A Mother’s Work

I’ve mentioned before my belief that it is incredibly important for children to be able to imitate and get involved in an adults daily activities as they choose to, in order to learn and grow up to be a useful and helpful member of the family. I firmly believe that children should be able to explore and be given the tools to practice and copy their elders.

However recently we have found a bit of a stumbling block. Something that I would imagine must cause an issue for many modern western families. You see, my “work” is not walking to collect the daily fire wood, nor is it grinding grains for the bread. It is not sculpting or weaving. Instead, in this modern age, an awful lot of my work is done on the computer. This leads me to a problem, because I am not at all comfortable seeing a child spending their time staring at a screen. Hypocritical aren’t I?!

But of course, as nature dictates, my son sees his mummy and daddy busy pounding away on the keys, staring intently at the screen and he wants to try. This is, after all, his families work and somewhere deep down he knows he must learn it. So he finds the laptop and before I know it he is downloading all sorts of things, the screen is upside down and he has deleted any number of important documents. And I take it away. Later I am typing and he is climbing up to see, grabbing the laptop and editing my work.

If I work from the main computer he is making off with the mouse, he is bashing the keys. Basically, being entirely disruptive to my work, all because I do not want him to have his own small computer. In any other type of work I would give him his own tools to explore. In my article on “Raising a Continuum child” I explain some examples. But I just cannot bring myself to get my child hooked on technology.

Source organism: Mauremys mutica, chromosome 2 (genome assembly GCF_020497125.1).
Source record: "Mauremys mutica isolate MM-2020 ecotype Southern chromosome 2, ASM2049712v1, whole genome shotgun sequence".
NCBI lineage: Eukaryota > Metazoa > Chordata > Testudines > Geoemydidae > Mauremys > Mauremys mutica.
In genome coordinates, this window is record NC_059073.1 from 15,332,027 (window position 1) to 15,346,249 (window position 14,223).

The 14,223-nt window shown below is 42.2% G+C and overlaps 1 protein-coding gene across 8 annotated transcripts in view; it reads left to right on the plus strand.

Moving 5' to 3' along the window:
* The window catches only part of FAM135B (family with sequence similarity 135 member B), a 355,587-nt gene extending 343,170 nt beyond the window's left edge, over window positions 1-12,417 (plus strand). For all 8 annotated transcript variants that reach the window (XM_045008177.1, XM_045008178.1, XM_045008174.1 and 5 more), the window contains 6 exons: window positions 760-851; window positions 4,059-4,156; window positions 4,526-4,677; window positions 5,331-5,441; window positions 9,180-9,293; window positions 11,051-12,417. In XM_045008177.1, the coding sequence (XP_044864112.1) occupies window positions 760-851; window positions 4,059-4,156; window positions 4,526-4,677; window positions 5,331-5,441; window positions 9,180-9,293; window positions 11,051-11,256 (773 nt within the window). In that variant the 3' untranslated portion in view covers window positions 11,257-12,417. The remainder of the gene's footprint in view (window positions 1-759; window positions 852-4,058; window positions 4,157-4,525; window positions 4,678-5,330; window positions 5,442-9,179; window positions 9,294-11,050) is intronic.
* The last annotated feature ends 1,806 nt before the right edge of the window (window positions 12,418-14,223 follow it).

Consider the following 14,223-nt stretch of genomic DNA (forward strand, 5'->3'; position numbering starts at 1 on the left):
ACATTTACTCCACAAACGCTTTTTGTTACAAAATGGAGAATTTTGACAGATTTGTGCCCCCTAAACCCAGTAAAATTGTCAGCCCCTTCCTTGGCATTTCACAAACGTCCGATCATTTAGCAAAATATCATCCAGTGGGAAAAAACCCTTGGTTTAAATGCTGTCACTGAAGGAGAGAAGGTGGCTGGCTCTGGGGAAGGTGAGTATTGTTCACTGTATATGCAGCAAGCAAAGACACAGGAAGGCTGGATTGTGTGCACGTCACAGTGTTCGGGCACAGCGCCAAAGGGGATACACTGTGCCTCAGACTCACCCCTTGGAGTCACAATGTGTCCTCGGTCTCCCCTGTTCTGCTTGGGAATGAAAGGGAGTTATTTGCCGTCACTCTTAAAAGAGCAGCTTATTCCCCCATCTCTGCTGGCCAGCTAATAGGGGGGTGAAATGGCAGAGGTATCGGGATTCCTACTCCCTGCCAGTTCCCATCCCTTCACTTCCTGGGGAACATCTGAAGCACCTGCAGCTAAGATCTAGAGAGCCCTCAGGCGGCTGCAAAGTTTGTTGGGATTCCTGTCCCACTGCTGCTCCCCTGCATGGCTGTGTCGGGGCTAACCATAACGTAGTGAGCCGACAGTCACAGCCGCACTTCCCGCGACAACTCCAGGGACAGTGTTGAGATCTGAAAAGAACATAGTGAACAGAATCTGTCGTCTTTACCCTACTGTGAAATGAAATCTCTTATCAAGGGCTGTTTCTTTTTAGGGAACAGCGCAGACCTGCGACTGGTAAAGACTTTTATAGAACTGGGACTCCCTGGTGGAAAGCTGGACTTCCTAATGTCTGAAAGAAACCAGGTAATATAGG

So what is the solution? Well, as a lot of my work is writing, I can choose to either write while he is asleep, straight on to the computer, or if not, I can write with a good old fashioned pen and paper. This way he can have his own pen and paper to explore and although it means typing it up later when he has gone to bed, it means I manage to get something done and he fills his need of being involved.

It also saves me from wasting my time procrastinating and not actually working. If the internet is on, it is so easy to get distracted by quickly checking facebook, following a link to a blog, looking something up… before you know it an hour has passed and you haven’t done any of the things you had intended to do!

The other thing I am striving to do, is to create more opportunities for my son to get involved in “work” and to learn from new experiences. I ask him to hand me things from the fridge as I make lunch, I chop vegetables for dinner on a board on the floor, so he can see and join in. I give him a bucket of food to bring down the end of the garden to feed the guinea pigs. If he doesn’t want to do it, that’s fine, I just do it myself. But he knows that if he wants to help, he can. Throughout the day we find so many opportunities where if we slow down, he can easily try to do something or help in a task in some way. It eliminates the feeling of exclusivity associated with the computer and stops him feeling frustrated and left out.

Some of the most tense moments of the day where I am getting stressed that I cant get things done and he is getting stressed that he cant touch and play with what I am using, have been when I am trying to use the computer around him. We have cut down the cause, and in doing so, we have greatly reduced the stress.

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